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This morning we collected our horses and set out after an early breakfast or at 6 A.M. we passed by the same rout we had travelled on the 17th inst. to our deposit on the top of the snowey mountain to the N. E. of hungary Creek. here we necessarily halted about 2 hours to arrange our baggage and prepare our loads. we cooked and made a haisty meal of boiled venison and mush of cows. the snow has subsided near four feet since the 17th inst. we now measured it accurately and found from a mark which we had made on a tree when we were last here on the 17th that it was then 10 feet 10 inches which appeared to be about the common debth though it is deeper still in some places. it is now generally about 7 feet. on our way up this mountain about the border of the snowey region we killed 2 of the small black pheasant and a female of the large dommanicker or speckled pheasant, the former have 16 fathers in their tail and the latter 20 while the common pheasant have only 18. the indians informed us that neither of these speceis drumed; they appear to be very silent birds for I never heared either of them make a noise in any situation. the indians haistened to be off and informed us that it was a considerable distance to the place which they wished to reach this evening where there was grass for our horses. accordingly we set out with our guides who lead us over and along the steep sides of tremendious mountains entirely covered with snow except about the roots of the trees where the snow had sometimes melted and exposed a few square feet of the earth. we ascended and decended severall lofty and steep hights but keeping on the dividing ridge between the Chopunnish and Kooskooske rivers we passed no stream of water. late in the evening much to the satisfaction of ourselves and the comfort of our horses we arrived at the desired spot and encamped on the steep side of a mountain convenient to a good spring. having passed a few miles our camp of 18 Sepr 1805 here we found an abundance of fine grass for our horses. this situation was the side of an untimbered mountain with a fair southern aspect where the snows from appearance had been desolved about 10 days. the grass was young and tender of course and had much the appearance of the greenswoard. there is a great abundance of a speceis of bear-grass which grows on every part of these mountains it's growth is luxouriant and continues green all winter but the horses will not eat it. soon after we had encamped we were overtaken by a Chopunnish man who had pursued us with a view to accompany me to the falls of the Missouri. we were now informed that the two young men whom we met on the 21st and detained several days are going on a party of pleasure mearly to the Oote-lash-shoots or as they call them Sha-lees a band of the Tush-she-pah nation who reside on Clark's river in the neighbourhood of traveller's rest. one of our guides lost 2 of his horses, which he returned in surch of; he found them and rejoined us a little before dark.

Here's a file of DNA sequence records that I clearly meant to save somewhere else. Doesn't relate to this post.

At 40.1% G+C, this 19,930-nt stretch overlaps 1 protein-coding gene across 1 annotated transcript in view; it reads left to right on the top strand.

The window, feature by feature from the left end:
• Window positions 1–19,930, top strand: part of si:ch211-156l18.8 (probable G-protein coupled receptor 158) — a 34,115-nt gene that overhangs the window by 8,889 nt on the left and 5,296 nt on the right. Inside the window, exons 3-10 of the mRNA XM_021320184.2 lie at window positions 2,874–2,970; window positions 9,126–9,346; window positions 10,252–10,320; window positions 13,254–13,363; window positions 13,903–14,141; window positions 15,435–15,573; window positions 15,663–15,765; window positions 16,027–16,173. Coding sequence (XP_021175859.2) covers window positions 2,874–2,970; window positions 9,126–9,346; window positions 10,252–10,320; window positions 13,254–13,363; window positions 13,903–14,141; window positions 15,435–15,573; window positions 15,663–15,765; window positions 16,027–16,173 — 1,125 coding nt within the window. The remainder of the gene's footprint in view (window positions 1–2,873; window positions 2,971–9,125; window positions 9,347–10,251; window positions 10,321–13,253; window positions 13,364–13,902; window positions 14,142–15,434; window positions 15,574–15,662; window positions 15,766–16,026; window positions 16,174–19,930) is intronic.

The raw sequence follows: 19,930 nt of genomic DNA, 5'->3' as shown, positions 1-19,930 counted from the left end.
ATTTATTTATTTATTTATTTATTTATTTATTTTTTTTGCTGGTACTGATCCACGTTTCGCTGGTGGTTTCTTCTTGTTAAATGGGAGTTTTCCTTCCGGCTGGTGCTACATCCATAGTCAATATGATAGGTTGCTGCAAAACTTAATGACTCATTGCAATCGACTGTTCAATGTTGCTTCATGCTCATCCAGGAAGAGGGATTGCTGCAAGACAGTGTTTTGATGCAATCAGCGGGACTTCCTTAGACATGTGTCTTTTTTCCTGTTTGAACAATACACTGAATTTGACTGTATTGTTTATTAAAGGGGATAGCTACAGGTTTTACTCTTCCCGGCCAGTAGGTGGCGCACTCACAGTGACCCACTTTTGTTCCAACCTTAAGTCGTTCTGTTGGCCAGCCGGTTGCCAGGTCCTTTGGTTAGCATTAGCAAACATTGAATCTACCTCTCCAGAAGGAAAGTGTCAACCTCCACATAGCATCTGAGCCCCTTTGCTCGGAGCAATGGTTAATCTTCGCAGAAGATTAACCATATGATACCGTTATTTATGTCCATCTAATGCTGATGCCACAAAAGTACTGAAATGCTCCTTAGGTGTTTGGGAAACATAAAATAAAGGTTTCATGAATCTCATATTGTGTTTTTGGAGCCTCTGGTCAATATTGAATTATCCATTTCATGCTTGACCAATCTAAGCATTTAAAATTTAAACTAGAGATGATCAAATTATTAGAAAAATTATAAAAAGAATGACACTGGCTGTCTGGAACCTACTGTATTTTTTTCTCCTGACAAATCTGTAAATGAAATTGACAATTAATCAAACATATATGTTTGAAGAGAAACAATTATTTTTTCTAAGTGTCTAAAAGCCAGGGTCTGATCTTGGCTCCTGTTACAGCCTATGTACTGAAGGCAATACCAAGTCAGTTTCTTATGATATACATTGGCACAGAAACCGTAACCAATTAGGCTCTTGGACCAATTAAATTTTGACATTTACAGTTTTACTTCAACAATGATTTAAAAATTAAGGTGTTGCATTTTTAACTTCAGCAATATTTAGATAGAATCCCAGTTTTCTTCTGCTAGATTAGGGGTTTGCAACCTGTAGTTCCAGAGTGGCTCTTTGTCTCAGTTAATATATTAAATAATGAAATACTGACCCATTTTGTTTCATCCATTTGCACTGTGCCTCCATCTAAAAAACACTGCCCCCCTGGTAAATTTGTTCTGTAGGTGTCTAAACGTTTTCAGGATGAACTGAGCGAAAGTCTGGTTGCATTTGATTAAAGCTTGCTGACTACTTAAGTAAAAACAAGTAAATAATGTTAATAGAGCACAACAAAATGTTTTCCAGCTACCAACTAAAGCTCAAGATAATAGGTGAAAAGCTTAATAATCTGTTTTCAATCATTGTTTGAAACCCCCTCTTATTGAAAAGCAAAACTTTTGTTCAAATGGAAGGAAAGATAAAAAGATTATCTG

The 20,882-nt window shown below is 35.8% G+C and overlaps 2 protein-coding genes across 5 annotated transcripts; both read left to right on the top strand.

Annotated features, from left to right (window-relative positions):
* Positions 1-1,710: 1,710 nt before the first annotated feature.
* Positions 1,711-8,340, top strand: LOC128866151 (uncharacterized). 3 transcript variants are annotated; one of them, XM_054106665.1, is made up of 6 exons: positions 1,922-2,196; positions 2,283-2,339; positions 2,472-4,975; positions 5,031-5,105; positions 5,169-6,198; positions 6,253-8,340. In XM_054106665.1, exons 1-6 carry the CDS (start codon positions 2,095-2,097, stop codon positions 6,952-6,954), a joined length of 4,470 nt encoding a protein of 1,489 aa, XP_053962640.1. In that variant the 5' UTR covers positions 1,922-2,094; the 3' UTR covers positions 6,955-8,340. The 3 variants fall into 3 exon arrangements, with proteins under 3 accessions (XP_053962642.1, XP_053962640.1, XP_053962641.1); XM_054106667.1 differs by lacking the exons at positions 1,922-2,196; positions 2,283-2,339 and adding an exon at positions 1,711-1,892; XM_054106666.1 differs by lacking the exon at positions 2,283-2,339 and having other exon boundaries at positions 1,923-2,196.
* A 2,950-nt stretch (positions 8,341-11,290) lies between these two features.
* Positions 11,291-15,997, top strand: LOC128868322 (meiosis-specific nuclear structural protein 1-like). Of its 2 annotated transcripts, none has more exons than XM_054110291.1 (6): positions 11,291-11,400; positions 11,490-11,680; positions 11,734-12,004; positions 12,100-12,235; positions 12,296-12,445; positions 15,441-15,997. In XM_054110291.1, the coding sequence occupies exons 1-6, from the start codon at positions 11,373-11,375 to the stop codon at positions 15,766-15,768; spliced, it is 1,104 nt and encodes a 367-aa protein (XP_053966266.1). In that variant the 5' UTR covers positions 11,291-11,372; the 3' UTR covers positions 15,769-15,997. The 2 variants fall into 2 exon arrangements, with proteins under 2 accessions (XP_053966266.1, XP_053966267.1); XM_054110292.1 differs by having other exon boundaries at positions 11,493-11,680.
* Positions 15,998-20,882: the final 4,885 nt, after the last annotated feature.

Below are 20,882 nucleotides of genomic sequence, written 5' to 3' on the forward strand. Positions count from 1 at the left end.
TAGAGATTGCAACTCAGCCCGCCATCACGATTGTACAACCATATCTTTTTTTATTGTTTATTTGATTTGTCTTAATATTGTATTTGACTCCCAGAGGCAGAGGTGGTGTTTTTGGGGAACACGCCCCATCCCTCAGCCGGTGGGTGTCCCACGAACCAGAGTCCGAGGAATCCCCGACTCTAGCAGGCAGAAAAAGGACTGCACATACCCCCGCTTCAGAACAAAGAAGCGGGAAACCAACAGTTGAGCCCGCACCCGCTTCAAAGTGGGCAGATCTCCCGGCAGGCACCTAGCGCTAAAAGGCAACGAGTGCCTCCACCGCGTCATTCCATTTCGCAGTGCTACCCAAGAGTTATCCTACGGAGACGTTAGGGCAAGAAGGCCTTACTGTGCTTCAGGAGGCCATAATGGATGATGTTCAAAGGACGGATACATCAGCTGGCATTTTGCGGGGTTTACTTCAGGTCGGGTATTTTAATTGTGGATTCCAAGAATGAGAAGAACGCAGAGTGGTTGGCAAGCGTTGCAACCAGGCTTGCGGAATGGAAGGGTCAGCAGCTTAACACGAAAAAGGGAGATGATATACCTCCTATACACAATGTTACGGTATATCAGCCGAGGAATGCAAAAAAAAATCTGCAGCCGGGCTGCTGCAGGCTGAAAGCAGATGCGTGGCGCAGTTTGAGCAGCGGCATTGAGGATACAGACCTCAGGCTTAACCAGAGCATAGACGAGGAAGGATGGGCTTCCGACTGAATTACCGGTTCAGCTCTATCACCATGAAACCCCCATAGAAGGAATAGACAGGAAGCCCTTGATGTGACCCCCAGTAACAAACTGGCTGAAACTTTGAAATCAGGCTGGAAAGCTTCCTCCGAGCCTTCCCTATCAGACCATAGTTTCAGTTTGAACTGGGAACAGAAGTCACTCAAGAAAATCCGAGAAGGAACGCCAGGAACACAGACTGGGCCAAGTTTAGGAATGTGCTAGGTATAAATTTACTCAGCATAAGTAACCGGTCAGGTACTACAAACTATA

Set out early this morning and passed a bad rappid where the river enters the mountain about 1 m. from our camp of last evening the Clifts high and covered with fragments of broken rocks. the current strong; we employed the toe rope principally, and also the pole as the river is not now so deep but reather wider and much more rapid our progress was therefore slow and laborious. we saw three swans this morning, which like the geese have not yet recovered the feathers of the wing and could not fly we killed two of them the third escaped by diving and passed down with the current; they had no young ones with them therefore presume they do not breed in this country these are the first we have seen on the river for a great distance. we daily see great numbers of gees with their young which are perfectly feathered except the wings which are deficient in both young and old. my dog caught several today, as he frequently dose. the young ones are very fine, but the old gees are poor and unfit for uce. saw several of the large brown or sandhill Crain today with their young. the young Crain is as large as a turkey and cannot fly they are of a bright red bey colour or that of the common deer at this season. this bird feeds on grass prinsipally and is found in the river bottoms. the grass near the river is lofty and green that of the hill sides and high open grounds is perfectly dry and appears to be scorched by the heat of the sun. the country was rough mountainous & much as that of yesterday untill towards evening when the river entered a beautifull and extensive plain country of about 10 or 12 miles wide which extended upwards further that the eye could reach this valley is bounded by two nearly parallel ranges of high mountains which have their summits partially covered with snow. below the snowey region pine succeeds and reaches down their sides in some parts to the plain but much the greater portion of their surfaces is uncovered with timber and expose either a barren sterile soil covered with dry parched grass or black and rugged rocks. the river immediately on entering this valley assumes a different aspect and character, it spreads to a mile and upwards in width crouded with Islands, some of them large, is shallow enough for the use of the seting pole in almost every part and still more rappid than before; it's bottom is smooth stones and some large rocks as it has been since we have entered the mountains. the grass in these extensive bottoms is green and fine, about 18 inches or 2 feet high. the land is a black rich loam and appears very fertile. we encamped in this beatiful valley on the Lard. side the party complain of being much fatiegued with this days travel. we killed one deer today. This morning we passed a bold creek 28 yds. wide which falls in on Stard. side. it has a handsome and an extensive valley. this we called Pryor's Creek after Sergt.
Pryor did not join me last night he has proceeded on down. the beaver was flacking in the river about us all the last night. this Morning I was detained untill 7 A M makeing Paddles and drawing the nails of the Canoe to be left at this place and the one we had before left here. after completing the paddles &c and takeing Some Brackfast I set out the Current I find much Stronger below the forks than above and the river tolerably streight as low as panther Creek when it became much more Crooked the Wind rose and blew hard off the Snowey mountains to the N. W. and renderd it very difficuelt to keep the canoes from running against the Shore at 2 P.M. the Canoe in which I was in was driven by a Suden puff of wind under a log which projected over the water from the bank, and the man in the Stern Howard was Caught in between the Canoe and the log and a little hurt after disingaging our selves from this log the canoe was driven imediately under a drift which projected over and a little abov the Water, here the Canoe was very near turning over we with much exertion after takeing out Some of the baggage hauled her out, and proceeded on without receving any damage. the men in the other Canoes Seeing our Situation landed and come with as much Speed as possible through the briers and thick brush to our assistance. but from the thickness of the brush did not get up to our assistance untill we had got Clear. at 3 P M we halted at the enterance of Fields Creek and dined here Willard and Collins over took us with two deer which they had killd. this morning and by takeing a different Side of an Island from which we Came, we had passed them. after dinner I proceeded on and Encamped a little below our encampmt. of the 31st of July last. the Musquetoes very troublesome this evening Some old buffalow Signs.